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Expert views

Is universal financial access a realistic goal?

Increasing financial inclusion is seen as key to reducing poverty and driving economic growth in developing countries, but more than 50% of adults in the world’s poorest households still don’t have access to a bank account. Many of the world’s leading financial institutions have pledged to support World Bank President Jim Yong Kim’s target to open up banking services to an additional 1 billion people by 2020.

Much progress has already been made towards that goal, accelerated by innovations such as mobile wallets and digital identity checking. However, the trend of ‘de-risking’ - where larger financial institutions pull out of or restrict doing business in some areas amid concerns over money laundering and terrorism funding – is threatening to slow further progress. Can enabling greater access to the financial system be compatible with combating illegal activity?  How can financial services organisations better work together to achieve that goal and how are different countries approaching the issue? Does providing greater access to basic financial services offer future benefits for the financial services industry by stimulating demand for other products such as insurance and business loans?

In regions such as Africa, the percentage of the population without a bank account is very high. Often only 10-20% of people have bank accounts and sometimes that figure is even lower. In most African societies, those with money are obliged to undertake societal duties, providing financial help, particularly to members of their families and to small businesses within their community. This is very difficult to do when so few have bank accounts. What works for international banks in markets such as the US and Asia, will not work in Africa.

Universal banks operating in Africa face challenges in assessing risk. Africa – banks must balance universal financial access and financial inclusion with risk, assessing the impact on anti-money laundering, counter-terrorist financing, and sanctions compliance obligations. It is very difficult to appraise the risk of an individual or company that has no regular revenues to assess. Cost is another issue as it is expensive to lend what can often be a very small amount of money to someone in a remote village. It is less expensive, for example, to lend to a professional living in an African city.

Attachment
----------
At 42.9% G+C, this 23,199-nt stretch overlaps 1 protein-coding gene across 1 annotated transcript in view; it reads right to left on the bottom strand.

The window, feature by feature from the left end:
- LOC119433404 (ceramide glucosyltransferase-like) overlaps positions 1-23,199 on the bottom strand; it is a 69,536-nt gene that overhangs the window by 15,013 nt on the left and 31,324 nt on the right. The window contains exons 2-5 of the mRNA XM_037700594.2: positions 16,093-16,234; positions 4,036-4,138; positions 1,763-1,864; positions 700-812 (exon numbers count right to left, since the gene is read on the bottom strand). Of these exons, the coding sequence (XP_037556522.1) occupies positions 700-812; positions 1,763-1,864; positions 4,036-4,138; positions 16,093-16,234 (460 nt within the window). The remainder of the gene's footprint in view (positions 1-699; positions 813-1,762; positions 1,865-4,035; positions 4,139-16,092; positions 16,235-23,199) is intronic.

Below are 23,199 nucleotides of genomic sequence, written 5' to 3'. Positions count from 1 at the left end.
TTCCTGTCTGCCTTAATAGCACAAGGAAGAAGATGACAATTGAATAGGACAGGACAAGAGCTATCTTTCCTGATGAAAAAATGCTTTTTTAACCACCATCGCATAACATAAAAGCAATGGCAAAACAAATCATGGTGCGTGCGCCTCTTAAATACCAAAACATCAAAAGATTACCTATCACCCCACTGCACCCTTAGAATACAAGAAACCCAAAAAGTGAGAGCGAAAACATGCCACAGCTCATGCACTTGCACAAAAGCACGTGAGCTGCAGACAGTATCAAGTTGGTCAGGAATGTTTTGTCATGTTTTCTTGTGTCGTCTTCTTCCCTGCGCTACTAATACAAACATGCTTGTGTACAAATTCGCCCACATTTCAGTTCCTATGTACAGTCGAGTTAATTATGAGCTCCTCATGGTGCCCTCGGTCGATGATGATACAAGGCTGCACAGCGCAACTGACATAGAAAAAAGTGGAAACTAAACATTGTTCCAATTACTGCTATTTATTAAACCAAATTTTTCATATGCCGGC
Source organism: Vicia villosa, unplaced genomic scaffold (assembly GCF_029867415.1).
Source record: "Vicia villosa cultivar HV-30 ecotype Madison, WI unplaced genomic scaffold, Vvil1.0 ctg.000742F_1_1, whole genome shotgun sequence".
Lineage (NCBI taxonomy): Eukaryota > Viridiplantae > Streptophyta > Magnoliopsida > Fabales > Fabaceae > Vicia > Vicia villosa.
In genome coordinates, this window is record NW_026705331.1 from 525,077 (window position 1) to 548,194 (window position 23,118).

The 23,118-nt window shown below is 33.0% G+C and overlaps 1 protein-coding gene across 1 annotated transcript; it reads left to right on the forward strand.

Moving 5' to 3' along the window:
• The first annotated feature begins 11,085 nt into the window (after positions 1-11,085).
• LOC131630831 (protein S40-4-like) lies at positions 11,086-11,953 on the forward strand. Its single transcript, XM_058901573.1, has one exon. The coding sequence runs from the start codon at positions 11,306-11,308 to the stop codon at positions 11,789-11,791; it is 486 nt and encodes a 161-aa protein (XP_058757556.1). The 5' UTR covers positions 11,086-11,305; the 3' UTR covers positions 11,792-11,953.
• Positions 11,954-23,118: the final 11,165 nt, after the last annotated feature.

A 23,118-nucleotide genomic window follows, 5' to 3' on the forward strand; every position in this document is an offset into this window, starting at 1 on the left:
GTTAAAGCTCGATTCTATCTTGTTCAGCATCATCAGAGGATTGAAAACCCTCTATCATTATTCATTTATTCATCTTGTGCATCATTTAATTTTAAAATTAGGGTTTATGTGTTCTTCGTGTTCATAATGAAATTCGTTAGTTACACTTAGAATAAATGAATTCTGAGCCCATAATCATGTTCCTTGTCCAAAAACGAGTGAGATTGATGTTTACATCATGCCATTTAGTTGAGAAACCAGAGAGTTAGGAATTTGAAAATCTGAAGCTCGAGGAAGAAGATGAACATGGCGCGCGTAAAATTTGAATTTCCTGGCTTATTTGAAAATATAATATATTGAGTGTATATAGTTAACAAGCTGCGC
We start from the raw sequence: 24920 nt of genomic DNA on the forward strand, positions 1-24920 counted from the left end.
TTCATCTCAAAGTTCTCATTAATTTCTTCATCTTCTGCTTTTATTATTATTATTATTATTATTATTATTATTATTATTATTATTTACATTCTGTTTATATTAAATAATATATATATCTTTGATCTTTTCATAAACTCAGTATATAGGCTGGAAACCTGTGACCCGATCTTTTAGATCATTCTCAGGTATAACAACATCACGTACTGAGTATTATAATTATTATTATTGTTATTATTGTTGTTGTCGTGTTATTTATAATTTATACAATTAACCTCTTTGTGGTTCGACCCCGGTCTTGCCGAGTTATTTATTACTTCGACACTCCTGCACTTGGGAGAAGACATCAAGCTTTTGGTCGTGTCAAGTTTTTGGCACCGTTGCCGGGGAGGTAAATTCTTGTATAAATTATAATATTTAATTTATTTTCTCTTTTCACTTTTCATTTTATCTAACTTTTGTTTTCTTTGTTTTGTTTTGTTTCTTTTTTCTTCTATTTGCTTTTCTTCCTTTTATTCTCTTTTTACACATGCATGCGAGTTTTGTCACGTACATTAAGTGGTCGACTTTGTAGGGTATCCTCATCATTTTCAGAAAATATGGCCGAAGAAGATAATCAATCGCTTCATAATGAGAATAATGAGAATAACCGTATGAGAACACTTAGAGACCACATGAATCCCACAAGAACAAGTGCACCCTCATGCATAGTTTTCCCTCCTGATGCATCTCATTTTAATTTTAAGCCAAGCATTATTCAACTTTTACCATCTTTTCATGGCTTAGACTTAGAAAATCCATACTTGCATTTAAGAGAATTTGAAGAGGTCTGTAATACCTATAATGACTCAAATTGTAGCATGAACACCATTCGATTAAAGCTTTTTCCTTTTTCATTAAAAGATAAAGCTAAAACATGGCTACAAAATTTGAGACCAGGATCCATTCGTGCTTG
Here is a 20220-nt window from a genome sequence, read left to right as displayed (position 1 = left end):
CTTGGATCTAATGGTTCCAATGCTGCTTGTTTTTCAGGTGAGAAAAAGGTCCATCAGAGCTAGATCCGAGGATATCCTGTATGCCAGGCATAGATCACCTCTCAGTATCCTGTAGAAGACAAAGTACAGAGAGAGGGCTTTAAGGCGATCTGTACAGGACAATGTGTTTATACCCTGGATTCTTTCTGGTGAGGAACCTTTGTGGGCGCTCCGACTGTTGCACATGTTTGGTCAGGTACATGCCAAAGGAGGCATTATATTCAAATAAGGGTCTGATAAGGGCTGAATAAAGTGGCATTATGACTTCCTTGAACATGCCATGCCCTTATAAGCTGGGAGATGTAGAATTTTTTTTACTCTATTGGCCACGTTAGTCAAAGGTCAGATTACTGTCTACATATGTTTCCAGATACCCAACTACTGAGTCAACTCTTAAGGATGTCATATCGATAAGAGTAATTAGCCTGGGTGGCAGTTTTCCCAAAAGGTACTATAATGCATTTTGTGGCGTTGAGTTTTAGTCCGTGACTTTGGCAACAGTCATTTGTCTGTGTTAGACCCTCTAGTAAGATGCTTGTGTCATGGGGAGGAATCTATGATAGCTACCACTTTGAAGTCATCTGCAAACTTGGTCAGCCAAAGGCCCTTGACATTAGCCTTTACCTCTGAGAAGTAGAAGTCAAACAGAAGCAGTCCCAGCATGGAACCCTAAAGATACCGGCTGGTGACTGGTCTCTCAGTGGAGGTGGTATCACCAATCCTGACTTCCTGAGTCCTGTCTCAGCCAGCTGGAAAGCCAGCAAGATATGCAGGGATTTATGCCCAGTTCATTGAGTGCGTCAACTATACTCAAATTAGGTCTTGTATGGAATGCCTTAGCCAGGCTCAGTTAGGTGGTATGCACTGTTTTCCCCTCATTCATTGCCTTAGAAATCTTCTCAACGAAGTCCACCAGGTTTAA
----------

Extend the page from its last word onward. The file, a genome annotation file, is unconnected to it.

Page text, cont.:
Banks have recognised that to serve the largest proportion of the population in Africa, they cannot offer traditional banking services. We believe that the development of Africa is important for everyone in the world and banks have a role to play in helping to drive the economic development of individuals and companies.

Karel Vasak
Global Head of Corporate and Institutional Clients

The challenges Africa presents have created an innovative approach. Societe Generale Senegal has created MANKO, a service company that offers simple and cheap banking services to the under-banked or unbanked population in Senegal. It serves very small businesses such as shops and taxi companies. MANKO brings three major innovations which are profoundly changing banking for individuals. First are ‘flying’ account managers, who travel, via motor scooters, to meet clients on site. Second, digitalized front and back offices process account opening and the granting of credits. Each MANKO agent is equipped with a tablet PC for daily commercial operations. Finally, MANKO enables credit repayments and savings deposits to be made via mobile phones and/or via the YUP agency network, thus providing a secured, efficient, and closed service. With 70 employees and three ‘branches’, MANKO serves 10,000 clients in Dakar and the Dakar suburbs. In 2016, MANKO disbursed more than 5500 loans amounting to €15.9 million.